Here and there, they have been referred to on the blogosphere—see the March 3, 2011 entry on online blogger Lord Keynes’s website, “Social Democracy for the 21st Century: A Post Keynesian Perspective”, for instance, and Robert Vienneau’s July 13, 2006 entry. I’ve also encountered some comments on the forum of the Ludwig von Mises Institute. Why is the commentary so dispersed and not so frequent, despite the World Wide Web? A culture clash between the econophysics project and the economics profession is one reason. So would the youthfulness of the econophysics project (only being fifteen years old!), the fact that the natural sciences and social sciences have been interacting for the past two centuries aside—Jan Tinbergen studied physics at the undergraduate level, and so did Paul Samuelson, but there is something different from these previous translations of phenomena in the natural sciences into the social sciences. I figured there was something different to them once I read the article referenced in the bibliography of a post written by Lord Keynes of Social Democracy for the 21st Century.

Lord Keynes refers to a July 2009 article published in Elsevier-owned “Physica A: Statistical Mechanics and its Applications” called “Economic Uncertainty and Econophysics”, written by one Christophe Schinckus. Three renowned economists that touched upon uncertainty covered in the subject of the article were none other than John Maynard Keynes, Friedrich A. Hayek, and Frank H. Knight. Schinckus claims in his article abstract: “By presenting econophysics as a Knightian method, and a complementary approach to a Hayekian framework, this paper shows that econophysics can be methodologically justified from an economic point of view.” I strongly feel that the econoblogosphere needs to discuss this issue in much greater frequency.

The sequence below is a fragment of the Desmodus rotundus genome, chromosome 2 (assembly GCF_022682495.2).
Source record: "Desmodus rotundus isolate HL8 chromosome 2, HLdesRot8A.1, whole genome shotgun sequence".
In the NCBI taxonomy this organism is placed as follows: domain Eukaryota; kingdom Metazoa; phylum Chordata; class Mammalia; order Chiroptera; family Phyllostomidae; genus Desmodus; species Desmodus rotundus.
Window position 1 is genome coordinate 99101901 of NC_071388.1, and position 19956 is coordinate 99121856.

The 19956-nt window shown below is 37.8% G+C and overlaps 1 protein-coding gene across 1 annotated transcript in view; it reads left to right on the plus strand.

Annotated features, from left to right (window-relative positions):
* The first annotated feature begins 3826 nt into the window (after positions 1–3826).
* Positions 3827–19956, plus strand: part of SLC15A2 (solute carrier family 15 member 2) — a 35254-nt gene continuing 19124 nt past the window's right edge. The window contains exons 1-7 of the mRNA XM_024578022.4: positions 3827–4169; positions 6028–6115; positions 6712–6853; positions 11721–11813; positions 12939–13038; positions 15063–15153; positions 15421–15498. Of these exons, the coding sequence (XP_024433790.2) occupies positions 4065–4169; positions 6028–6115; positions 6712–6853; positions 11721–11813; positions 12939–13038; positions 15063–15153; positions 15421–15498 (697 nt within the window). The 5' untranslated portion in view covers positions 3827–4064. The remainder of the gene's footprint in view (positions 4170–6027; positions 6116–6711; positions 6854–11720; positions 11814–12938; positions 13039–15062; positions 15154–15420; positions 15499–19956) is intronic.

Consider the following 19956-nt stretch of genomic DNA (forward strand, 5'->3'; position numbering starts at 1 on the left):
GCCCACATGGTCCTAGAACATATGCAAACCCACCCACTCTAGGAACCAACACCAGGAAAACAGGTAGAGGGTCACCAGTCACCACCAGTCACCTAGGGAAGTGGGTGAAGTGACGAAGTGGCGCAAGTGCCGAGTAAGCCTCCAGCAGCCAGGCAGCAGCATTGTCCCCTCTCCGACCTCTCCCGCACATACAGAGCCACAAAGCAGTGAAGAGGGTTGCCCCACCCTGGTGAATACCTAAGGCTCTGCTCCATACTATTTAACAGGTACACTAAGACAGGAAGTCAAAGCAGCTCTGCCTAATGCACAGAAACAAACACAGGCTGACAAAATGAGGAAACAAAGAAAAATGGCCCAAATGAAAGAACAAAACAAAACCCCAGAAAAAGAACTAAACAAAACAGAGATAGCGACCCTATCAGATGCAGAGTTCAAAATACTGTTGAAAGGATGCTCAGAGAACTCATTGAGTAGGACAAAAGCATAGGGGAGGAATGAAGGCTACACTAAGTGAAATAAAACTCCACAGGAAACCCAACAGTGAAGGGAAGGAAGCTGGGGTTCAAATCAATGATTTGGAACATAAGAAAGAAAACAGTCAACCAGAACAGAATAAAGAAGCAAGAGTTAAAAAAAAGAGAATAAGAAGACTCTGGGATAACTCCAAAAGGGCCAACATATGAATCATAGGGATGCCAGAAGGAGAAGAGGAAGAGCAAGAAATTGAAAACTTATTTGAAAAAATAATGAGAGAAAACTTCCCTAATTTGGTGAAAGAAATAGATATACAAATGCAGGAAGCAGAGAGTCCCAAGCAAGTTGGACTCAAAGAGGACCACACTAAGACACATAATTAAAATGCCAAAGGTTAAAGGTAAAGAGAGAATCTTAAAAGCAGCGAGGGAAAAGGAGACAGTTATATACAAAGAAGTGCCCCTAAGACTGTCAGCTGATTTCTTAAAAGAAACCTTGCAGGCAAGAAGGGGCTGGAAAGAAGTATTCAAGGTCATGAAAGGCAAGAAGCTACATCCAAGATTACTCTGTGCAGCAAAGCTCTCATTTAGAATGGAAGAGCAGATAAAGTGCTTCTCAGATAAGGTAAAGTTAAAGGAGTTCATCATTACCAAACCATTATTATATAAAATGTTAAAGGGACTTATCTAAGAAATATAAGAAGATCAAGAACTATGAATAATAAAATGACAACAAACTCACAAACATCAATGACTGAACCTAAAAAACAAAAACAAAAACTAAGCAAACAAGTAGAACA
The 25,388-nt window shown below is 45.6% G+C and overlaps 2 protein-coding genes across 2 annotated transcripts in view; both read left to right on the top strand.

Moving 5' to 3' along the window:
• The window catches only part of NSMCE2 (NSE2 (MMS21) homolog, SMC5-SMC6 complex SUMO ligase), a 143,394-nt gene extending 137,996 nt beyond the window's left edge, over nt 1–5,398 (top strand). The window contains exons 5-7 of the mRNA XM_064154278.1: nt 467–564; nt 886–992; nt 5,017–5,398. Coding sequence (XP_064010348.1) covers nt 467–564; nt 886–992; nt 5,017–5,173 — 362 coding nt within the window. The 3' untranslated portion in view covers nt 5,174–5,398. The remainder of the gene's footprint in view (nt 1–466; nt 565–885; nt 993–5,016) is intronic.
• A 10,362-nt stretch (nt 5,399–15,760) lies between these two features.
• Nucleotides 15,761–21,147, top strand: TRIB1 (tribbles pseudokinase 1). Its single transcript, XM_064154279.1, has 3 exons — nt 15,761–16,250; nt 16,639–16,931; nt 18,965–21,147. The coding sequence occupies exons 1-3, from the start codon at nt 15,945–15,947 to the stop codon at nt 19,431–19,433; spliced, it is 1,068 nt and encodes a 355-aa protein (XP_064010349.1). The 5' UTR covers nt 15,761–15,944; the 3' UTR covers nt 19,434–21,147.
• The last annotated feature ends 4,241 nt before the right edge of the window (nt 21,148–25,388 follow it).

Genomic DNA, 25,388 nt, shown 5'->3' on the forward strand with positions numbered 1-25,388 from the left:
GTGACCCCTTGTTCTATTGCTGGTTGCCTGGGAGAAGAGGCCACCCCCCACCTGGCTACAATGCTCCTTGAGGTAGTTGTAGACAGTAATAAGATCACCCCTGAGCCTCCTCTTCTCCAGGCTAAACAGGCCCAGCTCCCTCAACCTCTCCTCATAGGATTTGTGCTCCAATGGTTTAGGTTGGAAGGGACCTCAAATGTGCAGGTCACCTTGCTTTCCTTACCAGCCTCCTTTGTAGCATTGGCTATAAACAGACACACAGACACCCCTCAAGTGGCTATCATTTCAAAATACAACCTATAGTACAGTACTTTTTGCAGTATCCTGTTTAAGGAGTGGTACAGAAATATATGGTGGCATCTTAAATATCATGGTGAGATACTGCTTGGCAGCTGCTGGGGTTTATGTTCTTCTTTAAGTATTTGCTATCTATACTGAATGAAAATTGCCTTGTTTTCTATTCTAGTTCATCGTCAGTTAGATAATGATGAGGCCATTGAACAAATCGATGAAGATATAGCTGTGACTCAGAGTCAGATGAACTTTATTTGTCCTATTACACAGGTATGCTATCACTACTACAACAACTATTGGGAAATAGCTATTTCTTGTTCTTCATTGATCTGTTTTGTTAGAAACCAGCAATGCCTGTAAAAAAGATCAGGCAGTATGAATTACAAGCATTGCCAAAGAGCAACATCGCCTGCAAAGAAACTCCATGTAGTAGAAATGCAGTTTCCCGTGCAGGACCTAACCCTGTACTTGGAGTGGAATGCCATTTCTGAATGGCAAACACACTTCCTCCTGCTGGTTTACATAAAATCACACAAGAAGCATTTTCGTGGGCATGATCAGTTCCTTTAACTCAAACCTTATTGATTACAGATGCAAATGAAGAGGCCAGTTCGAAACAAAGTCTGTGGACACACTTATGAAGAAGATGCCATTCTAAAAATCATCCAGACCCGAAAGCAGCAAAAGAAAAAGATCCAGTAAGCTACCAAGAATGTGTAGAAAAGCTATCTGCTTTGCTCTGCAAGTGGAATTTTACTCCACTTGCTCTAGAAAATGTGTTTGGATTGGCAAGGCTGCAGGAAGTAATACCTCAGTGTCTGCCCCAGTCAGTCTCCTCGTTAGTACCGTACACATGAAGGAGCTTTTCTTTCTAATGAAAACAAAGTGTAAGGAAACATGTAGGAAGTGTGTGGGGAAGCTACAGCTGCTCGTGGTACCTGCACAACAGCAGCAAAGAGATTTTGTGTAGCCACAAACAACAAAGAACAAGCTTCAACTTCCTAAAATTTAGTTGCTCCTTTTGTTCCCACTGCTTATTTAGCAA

Thus far, it has been rather dispersed and all over the place. However, in my quest to learn how my fellow bloggers would make of econophysics, I prodded around and linked to the econophysics forum. One blogger had an initial reaction that indicated some amusement and flippancy: “What does economics have to do with physics? Sounds like a revival of Comte.”

Not taking it seriously initially, I then linked to Jean-Philippe Bouchaud’s article in Nature. He
proclaimed that “In short, [Bouchaud] doesn’t know what he’s talking about.” Then he cited “The Epistemological Problem in Economics”, an essay by Ludwig von Mises, to counter Jean-Philippe Bouchaud’s essay. I countered that the econophysicists have listened to outside criticism referring to the Gallegati-Keen-Lux-Ormerod paper) and have made an impact on finance. As of this writing Jean-Philippe Bouchaud is still the editor-in-chief of the journal Quantitative Finance. Dr. Bouchaud’s methods have set a precedent. Future financiers will have to listen—and
following the example of the econophysics project, adopt an empirically-based approach that rejects a priori theorizing, but stand up in the face of a financial crisis.

It was at this point In the following interactions I had with him, the Austrian School disciple, Jonathan Finegold Catalan, pointed to the “lack of controlled experiments” that “distinguishes physics from economics”. But there is a lack of controlled experiments in astrophysics and geophysics, and they are considered empirical sciences! Observation, as Catalan should know, is a part of the scientific method. Going by Catalan’s logic, astrophysics and geophysics would be unscientific. What makes econophysics scientific? The techniques of the econophysics project have yielded solid results. While predictive power is obviously secondary to explanatory power, what Dr. Bouchaud, Dr. Stanley, and their colleagues have been doing seem to hold up! The techniques of statistical mechanics are designed to analyze and describe non-linear, random processes. Human decision-making processes are non-linear and non-additive, as demonstrated